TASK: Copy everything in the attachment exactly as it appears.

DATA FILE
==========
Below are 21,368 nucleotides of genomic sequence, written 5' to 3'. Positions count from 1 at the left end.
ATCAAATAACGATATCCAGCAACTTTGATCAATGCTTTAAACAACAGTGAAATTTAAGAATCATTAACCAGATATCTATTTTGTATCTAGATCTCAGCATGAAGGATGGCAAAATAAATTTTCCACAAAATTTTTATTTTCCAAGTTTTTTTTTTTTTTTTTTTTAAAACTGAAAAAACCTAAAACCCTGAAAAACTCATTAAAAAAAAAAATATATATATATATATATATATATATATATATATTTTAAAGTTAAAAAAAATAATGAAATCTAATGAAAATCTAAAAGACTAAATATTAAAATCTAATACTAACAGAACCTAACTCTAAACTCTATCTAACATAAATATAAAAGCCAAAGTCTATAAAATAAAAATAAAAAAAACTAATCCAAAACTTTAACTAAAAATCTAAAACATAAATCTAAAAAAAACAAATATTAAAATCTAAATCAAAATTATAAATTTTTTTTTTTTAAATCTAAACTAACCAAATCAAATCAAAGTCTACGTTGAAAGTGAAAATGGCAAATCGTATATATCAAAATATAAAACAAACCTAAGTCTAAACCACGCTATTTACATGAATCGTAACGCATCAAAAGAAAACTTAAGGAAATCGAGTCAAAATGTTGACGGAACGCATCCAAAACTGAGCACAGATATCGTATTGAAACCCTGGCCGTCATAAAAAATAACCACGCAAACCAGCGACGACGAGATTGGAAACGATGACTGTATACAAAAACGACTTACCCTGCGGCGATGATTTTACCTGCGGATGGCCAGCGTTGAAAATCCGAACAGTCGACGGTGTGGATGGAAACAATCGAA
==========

Below are 21,368 nucleotides of genomic sequence, written 5' to 3'. Positions count from 1 at the left end.
ATCAAATAACGATATCCAGCAACTTTGATCAATGCTTTAAACAACAGTGAAATTTAAGAATCATTAACCAGATATCTATTTTGTATCTAGATCTCAGCATGAAGGATGGCAAAATAAATTTTCCACAAAATTTTTATTTTCCAAGTTTTTTTTTTTTTTTTTTTTAAAACTGAAAAAACCTAAAACCCTGAAAAACTCATTAAAAAAAAAAATATATATATATATATATATATATATATATATATTTTAAAGTTAAAAAAAATAATGAAATCTAATGAAAATCTAAAAGACTAAATATTAAAATCTAATACTAACAGAACCTAACTCTAAACTCTATCTAACATAAATATAAAAGCCAAAGTCTATAAAATAAAAATAAAAAAAACTAATCCAAAACTTTAACTAAAAATCTAAAACATAAATCTAAAAAAAACAAATATTAAAATCTAAATCAAAATTATAAATTTTTTTTTTTTAAATCTAAACTAACCAAATCAAATCAAAGTCTACGTTGAAAGTGAAAATGGCAAATCGTATATATCAAAATATAAAACAAACCTAAGTCTAAACCACGCTATTTACATGAATCGTAACGCATCAAAAGAAAACTTAAGGAAATCGAGTCAAAATGTTGACGGAACGCATCCAAAACTGAGCACAGATATCGTATTGAAACCCTGGCCGTCATAAAAAATAACCACGCAAACCAGCGACGACGAGATTGGAAACGATGACTGTATACAAAAACGACTTACCCTGCGGCGATGATTTTACCTGCGGATGGCCAGCGTTGAAAATCCGAACAGTCGACGGTGTGGATGGAAACAATCGAA